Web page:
Moderate Tory MPs have been condemning the idea, and ministers have distanced themselves from her words. The move did not appear in the King’s Speech on Tuesday, although it has not been completely ruled out in future.
In a sign of the rising levels of animosity within the Conservative Party, one MP told MailOnline that they did not believe Ms Braverman was trying to engineer her own resignation. ‘She’s just a bit thick,’ they said.
‘It will be very interesting to see if Rishi Sunak can get rid of someone who has no place in the Cabinet. The only reason she is there is to placate the ERG wing of the party,’ they said.
The Tory – who is a member of the ERG bloc – said many of their colleagues would be ’embarrassed’ by what she was saying, particularly on Northern Ireland.
Writing in The Times, the Home Secretary said: ‘I do not believe that these marches are merely a cry for help for Gaza.
‘They are an assertion of primacy by certain groups — particularly Islamists — of the kind we are more used to seeing in Northern Ireland.
‘Also disturbingly reminiscent of Ulster are the reports that some of Saturday’s march group organisers have links to terrorist groups, including Hamas.’
She added: ‘Unfortunately, there is a perception that senior police officers play favourites when it comes to protesters.
‘During Covid, why was it that lockdown objectors were given no quarter by public order police yet Black Lives Matters demonstrators were enabled, allowed to break rules and even greeted with officers taking the knee?
‘Right-wing and nationalist protesters who engage in aggression are rightly met with a stern response yet pro-Palestinian mobs displaying almost identical behaviour are largely ignored, even when clearly breaking the law?
‘I have spoken to serving and former police officers who have noted this double standard.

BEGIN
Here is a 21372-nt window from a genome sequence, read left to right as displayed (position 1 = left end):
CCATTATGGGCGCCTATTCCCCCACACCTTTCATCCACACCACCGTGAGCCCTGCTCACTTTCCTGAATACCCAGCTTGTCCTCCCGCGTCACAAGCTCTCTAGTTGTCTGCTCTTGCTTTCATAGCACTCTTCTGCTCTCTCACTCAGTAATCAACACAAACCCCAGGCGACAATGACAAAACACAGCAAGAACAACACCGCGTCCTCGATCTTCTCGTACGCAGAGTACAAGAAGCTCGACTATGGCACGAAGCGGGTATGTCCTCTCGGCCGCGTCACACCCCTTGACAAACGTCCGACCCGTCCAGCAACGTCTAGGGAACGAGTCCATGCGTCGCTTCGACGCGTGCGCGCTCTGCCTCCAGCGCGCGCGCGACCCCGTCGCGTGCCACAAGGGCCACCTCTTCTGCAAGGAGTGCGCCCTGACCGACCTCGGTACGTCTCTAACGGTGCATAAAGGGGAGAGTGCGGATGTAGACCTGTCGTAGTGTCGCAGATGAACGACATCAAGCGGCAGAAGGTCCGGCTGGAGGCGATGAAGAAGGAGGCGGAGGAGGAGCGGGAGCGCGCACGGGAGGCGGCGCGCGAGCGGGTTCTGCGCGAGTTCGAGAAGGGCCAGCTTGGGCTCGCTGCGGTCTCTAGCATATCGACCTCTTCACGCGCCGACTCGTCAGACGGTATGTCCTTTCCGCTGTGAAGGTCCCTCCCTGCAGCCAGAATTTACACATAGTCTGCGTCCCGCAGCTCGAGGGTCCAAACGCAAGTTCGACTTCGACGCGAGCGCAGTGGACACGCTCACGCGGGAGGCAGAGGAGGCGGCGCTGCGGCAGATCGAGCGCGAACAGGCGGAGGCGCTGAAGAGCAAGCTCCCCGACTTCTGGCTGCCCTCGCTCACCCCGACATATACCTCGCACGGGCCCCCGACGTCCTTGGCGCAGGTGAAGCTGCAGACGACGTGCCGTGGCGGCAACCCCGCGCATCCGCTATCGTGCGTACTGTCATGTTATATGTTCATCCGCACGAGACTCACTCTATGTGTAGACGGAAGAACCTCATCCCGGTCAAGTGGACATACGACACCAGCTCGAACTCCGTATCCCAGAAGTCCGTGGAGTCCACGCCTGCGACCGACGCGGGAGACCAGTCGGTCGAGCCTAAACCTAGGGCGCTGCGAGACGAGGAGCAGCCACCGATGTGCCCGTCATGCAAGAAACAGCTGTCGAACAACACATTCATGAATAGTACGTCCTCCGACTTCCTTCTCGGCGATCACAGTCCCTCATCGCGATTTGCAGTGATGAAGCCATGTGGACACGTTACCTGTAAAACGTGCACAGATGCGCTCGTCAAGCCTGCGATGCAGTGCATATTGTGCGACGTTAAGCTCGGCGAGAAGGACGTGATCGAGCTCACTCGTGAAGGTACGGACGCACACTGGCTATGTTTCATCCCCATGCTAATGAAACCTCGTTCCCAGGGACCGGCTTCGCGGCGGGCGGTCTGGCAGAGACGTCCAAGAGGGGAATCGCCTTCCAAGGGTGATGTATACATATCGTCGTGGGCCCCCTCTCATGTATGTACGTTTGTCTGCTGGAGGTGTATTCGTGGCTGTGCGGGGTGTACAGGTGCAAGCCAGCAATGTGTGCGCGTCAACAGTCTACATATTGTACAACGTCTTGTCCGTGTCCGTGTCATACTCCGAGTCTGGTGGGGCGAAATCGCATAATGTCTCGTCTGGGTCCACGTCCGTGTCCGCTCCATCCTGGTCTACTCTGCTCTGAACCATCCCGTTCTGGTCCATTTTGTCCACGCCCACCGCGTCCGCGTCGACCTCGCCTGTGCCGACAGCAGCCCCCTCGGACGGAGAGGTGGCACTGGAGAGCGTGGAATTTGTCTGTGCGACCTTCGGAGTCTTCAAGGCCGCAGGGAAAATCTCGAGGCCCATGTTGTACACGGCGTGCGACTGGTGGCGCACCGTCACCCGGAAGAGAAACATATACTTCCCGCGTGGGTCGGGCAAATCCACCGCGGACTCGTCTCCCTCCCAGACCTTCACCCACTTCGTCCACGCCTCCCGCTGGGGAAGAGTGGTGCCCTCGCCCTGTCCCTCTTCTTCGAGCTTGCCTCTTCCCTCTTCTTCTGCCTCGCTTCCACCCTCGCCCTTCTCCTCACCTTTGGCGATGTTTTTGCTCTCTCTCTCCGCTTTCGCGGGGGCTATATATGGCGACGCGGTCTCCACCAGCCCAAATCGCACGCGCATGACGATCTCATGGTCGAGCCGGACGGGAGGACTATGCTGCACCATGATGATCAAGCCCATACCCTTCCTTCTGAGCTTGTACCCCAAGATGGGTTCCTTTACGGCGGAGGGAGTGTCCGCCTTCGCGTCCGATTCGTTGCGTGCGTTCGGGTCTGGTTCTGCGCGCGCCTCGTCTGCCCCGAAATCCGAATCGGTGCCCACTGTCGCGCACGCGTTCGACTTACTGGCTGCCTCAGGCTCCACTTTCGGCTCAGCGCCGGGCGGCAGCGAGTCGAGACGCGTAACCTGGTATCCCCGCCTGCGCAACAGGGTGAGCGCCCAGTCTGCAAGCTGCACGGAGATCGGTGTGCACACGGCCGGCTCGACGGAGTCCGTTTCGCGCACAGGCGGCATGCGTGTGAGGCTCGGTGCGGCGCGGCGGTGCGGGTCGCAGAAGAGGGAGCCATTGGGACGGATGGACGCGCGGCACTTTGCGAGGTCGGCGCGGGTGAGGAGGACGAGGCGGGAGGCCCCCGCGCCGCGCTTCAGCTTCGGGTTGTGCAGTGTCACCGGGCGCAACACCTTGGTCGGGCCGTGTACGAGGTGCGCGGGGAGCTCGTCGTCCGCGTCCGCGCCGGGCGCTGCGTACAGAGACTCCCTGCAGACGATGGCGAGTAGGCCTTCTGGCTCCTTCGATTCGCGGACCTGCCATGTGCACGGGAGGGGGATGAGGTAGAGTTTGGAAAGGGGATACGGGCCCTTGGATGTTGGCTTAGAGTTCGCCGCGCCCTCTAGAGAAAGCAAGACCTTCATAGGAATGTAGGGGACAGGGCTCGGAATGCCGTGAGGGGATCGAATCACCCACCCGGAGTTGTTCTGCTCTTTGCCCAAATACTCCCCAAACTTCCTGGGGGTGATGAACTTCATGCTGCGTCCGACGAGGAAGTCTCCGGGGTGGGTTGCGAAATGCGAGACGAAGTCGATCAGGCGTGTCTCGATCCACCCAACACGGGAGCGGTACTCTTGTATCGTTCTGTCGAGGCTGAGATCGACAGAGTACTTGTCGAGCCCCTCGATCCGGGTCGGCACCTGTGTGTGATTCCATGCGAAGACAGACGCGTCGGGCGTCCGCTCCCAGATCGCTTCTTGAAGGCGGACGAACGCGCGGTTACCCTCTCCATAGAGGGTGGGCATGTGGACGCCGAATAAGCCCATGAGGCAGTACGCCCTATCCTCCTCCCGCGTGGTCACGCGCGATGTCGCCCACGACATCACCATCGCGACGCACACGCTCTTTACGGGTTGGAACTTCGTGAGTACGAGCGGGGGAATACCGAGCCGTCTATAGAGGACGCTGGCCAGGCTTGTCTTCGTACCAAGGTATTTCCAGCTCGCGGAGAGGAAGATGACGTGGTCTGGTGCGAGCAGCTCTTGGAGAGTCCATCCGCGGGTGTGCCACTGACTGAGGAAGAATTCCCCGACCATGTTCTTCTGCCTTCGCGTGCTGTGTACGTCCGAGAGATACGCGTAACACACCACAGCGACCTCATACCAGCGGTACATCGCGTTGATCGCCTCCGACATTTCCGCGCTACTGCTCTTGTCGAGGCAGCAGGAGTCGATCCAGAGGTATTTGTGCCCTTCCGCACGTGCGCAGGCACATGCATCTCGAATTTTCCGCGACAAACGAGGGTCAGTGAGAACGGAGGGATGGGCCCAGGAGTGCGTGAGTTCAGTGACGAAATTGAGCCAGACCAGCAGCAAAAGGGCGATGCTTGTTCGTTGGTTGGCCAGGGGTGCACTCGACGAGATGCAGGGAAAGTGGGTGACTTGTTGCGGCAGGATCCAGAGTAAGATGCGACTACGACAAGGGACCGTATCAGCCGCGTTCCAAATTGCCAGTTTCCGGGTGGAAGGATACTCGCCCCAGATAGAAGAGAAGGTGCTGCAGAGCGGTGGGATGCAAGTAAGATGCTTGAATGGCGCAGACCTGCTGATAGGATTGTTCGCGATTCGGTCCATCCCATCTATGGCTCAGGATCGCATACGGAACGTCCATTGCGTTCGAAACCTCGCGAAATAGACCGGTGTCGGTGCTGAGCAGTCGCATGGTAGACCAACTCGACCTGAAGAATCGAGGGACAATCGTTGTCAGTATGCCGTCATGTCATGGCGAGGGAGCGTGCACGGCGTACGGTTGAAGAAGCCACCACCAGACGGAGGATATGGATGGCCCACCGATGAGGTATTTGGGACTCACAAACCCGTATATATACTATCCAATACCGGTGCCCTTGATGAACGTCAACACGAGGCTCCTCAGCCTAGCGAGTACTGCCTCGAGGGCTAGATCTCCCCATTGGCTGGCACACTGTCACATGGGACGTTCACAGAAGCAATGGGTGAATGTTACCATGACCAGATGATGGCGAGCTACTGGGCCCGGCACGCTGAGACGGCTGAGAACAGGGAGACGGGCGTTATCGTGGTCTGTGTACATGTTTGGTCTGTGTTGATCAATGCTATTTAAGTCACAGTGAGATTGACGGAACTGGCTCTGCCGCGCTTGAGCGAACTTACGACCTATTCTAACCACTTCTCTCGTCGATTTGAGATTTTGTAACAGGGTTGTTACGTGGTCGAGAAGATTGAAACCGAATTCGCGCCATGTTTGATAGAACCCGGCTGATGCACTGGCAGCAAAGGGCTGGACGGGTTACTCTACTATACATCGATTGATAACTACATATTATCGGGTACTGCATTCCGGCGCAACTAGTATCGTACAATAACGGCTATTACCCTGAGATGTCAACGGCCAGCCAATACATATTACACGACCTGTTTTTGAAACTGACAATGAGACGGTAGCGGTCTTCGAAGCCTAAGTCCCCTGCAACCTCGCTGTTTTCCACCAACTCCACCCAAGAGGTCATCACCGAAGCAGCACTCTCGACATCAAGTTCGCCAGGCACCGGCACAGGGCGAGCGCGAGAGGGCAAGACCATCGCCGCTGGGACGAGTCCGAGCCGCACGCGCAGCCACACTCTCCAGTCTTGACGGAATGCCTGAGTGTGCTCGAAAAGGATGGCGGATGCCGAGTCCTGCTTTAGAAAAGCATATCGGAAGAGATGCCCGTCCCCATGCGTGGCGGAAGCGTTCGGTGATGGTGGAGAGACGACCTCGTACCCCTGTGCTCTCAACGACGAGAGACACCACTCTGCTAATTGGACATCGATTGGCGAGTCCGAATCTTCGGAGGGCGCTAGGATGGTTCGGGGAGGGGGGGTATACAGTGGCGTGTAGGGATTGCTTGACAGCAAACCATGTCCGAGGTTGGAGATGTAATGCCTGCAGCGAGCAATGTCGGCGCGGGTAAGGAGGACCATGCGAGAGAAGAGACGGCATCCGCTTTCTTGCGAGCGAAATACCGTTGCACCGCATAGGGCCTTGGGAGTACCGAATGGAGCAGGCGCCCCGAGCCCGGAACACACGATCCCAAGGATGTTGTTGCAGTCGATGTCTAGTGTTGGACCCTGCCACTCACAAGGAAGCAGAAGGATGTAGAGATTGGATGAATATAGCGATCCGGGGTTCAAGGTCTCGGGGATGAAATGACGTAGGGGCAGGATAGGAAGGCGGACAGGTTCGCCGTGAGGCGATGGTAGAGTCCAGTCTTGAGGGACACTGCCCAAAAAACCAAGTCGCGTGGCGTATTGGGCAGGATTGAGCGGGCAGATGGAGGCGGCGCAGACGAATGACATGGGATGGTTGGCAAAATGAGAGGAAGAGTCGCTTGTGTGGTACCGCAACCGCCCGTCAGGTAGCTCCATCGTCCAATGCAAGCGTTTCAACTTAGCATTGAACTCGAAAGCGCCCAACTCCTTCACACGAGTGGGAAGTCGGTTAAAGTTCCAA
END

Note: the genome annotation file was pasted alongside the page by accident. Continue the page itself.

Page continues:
‘Football fans are even more vocal about the tough way they are policed as compared to politically connected minority groups favoured by the left.
‘It may be that senior officers are more concerned with how much flak they are likely to get than whether this perceived unfairness alienates the majority.’
Mr Harper told Times Radio: ‘I think all police forces are focused on upholding the law without fear or favour. That’s what they do.’
Downing Street pointedly refused to say whether Ms Braverman’s latest intervention had been signed off by Rishi Sunak, who yesterday took a more measured tone insisting that he would hold Sir Mark ‘accountable’ if the protest cannot be controlled at the weekend
Asked whether he agreed with the Home Secretary’s remark, he said: ‘I’m not going to indulge in textual analysis of her article.’
He said police have been ‘focusing very hard on making sure that we don’t see any disturbance and disorder’ at remembrance events this weekend.
Sir Tom Winsor, former HM chief inspector of constabulary, told BBC Radio 4’s Today Programme Ms Braverman’s attack on the police was ‘unprecedented’.
‘It’s unusual. It’s unprecedented. It’s contrary to the spirit of the ancient constitutional settlement with the police, I think it’s contrary to the letter of that constitutional settlement. And it is highly regrettable that it has been made,’ he said.
‘These political objections can be made by many, many people, but a Home Secretary of all people is not the person to do this.’
He added: ‘By applying pressure to the commissioner of the Met in this way I think that crosses the line.’